Dramatic drop" did indeed follow: Between October 2007 and March 2009, the DJIA lost 53%, high to low.

For more information, download Robert Prechter’s free Independent Investor eBook. The 118-page resource teaches investors to think independently by challenging conventional financial market assumptions.

 


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O Mandelbrot, O Mandelbrot

Binve discusses fractals and Elliott Wave analysis, at Market Thoughts and Analysis.

O Mandelbrot, O Mandelbrot

 

O Mandelbrot, O Mandelbrot
Your fractals are so pleasing
La la la laaaa la la la ……

Uncle binv is going to tell you a story about fractals, drawing heavily upon the **fantastic** post that columbia wrote in October – Fractals!!. Please read that post first.

One of the key behaviors / observations when it comes to Elliott Wave Analysis is that all market structures a) act on all degrees of trend simultaneously and b) are self-replicating on all degrees of trends. Thus, an impulse looks substantially the same whether it is a subminuette degree wave viewed on a 1 minute chart or a primary degree wave viewed on a weekly chart.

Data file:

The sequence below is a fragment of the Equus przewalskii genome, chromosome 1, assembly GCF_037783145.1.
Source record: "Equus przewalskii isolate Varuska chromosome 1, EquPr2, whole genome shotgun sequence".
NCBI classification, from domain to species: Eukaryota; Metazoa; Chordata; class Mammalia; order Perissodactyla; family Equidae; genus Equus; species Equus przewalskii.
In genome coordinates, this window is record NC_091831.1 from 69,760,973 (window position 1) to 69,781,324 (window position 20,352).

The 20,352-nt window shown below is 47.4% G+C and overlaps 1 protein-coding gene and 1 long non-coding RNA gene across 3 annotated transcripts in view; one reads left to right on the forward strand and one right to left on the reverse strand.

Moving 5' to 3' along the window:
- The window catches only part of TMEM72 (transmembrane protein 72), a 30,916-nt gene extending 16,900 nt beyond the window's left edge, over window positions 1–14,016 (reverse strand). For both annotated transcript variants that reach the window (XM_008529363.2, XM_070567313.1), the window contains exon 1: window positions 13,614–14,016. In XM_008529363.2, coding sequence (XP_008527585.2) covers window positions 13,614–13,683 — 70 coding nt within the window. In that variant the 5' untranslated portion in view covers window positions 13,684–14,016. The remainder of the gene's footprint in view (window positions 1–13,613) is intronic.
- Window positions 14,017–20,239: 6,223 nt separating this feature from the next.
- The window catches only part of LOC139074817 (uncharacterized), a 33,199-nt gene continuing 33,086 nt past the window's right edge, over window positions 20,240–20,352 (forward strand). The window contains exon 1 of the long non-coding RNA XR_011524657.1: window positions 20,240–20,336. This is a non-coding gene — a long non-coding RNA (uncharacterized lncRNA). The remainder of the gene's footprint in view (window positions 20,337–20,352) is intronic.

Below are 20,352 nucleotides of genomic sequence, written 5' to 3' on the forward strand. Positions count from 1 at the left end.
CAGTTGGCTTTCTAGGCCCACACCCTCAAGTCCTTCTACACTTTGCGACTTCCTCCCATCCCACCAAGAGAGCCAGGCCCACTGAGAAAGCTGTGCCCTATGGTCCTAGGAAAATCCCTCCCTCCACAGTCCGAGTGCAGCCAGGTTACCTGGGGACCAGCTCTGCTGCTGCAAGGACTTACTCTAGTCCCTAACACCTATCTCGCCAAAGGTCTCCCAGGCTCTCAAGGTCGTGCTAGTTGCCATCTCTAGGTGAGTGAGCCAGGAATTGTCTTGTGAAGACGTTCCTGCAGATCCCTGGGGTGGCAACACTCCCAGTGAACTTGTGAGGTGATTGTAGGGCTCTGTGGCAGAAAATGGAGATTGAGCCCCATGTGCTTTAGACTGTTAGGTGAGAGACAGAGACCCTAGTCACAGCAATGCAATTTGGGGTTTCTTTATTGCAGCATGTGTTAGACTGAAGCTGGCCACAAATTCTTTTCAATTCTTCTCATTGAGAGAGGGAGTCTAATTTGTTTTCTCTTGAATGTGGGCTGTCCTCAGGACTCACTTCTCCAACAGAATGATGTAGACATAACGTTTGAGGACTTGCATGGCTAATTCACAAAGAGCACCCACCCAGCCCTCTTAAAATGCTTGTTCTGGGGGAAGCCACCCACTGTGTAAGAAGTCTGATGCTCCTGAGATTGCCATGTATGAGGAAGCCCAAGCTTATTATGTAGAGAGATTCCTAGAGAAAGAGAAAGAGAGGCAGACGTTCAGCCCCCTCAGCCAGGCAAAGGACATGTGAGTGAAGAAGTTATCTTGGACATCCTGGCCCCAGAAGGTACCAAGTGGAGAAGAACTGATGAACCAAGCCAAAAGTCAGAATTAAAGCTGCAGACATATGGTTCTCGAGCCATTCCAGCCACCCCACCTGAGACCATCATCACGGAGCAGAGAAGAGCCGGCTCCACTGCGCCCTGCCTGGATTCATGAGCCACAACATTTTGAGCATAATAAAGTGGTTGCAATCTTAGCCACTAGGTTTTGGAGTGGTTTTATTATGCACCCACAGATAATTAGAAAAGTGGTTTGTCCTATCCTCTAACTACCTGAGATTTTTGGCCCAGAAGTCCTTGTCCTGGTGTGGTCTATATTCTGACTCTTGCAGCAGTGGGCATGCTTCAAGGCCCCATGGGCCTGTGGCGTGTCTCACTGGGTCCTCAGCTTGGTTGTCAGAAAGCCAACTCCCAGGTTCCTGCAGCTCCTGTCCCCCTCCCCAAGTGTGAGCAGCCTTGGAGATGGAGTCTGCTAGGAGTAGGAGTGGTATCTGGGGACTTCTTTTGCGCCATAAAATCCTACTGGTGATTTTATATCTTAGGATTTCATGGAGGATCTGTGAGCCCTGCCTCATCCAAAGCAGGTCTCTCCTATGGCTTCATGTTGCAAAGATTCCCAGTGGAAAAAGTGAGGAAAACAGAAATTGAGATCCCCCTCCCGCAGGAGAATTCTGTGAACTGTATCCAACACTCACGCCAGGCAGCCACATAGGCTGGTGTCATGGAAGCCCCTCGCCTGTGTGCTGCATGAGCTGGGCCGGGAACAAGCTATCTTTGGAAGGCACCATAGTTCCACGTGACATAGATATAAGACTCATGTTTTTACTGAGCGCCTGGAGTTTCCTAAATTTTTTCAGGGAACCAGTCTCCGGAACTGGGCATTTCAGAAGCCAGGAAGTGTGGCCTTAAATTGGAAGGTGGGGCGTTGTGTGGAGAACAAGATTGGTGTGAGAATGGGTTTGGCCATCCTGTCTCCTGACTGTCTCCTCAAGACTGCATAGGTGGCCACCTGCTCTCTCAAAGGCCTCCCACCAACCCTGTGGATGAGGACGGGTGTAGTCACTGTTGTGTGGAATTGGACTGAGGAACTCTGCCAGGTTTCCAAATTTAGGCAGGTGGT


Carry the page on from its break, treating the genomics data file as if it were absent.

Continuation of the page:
This does *NOT* mean the all impulse wave are perfectly proportioned copies of each other. The market is made of people and we are not clones. We have variability and so does stock market behavior. There is variability in the structure of all waves. But waves that perform the same function within the wave structure look *similar* at all degrees of trend.

Since the peak in Oct 2007, we have had several 5-wave sequences (impulse waves) moving downward and several corrective waves back up. In Elliott Wave parlance, the move from Oct 2007 to March 2009 was a primary degree wave, and the move from March 2009 to now is another primary degree wave.

One thing to take note of as you look at the following charts is the wave structure down followed by the wave structure up. The wave proportions for the Wave 1′s are not *identical*, but they are similar.

First – Minor (Blue) 1 of Intermediate (Pink) 1 of Primary 1. [click on charts to enlarge]

Wave 2 is 0.618 * Wave 1 in points
Wave 2 is 0.236 * Wave 1 in duration

Second – Intermediate (Pink) 1 of Primary 1.

Wave 2 is 0.500 * Wave 1 in points
Wave 2 is 0.500 * Wave 1 in duration

Third – Minor (Blue) 1 of Intermediate (Pink) 3 of Primary 1

Wave 2 is 0.500 * Wave 1 in points
Wave 2 is 0.618 * Wave 1 in duration

Before putting this in perspective in the larger count, notice that the structure…
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Bullishness at a Contrarian Extreme

Bullishness at a Contrarian Extreme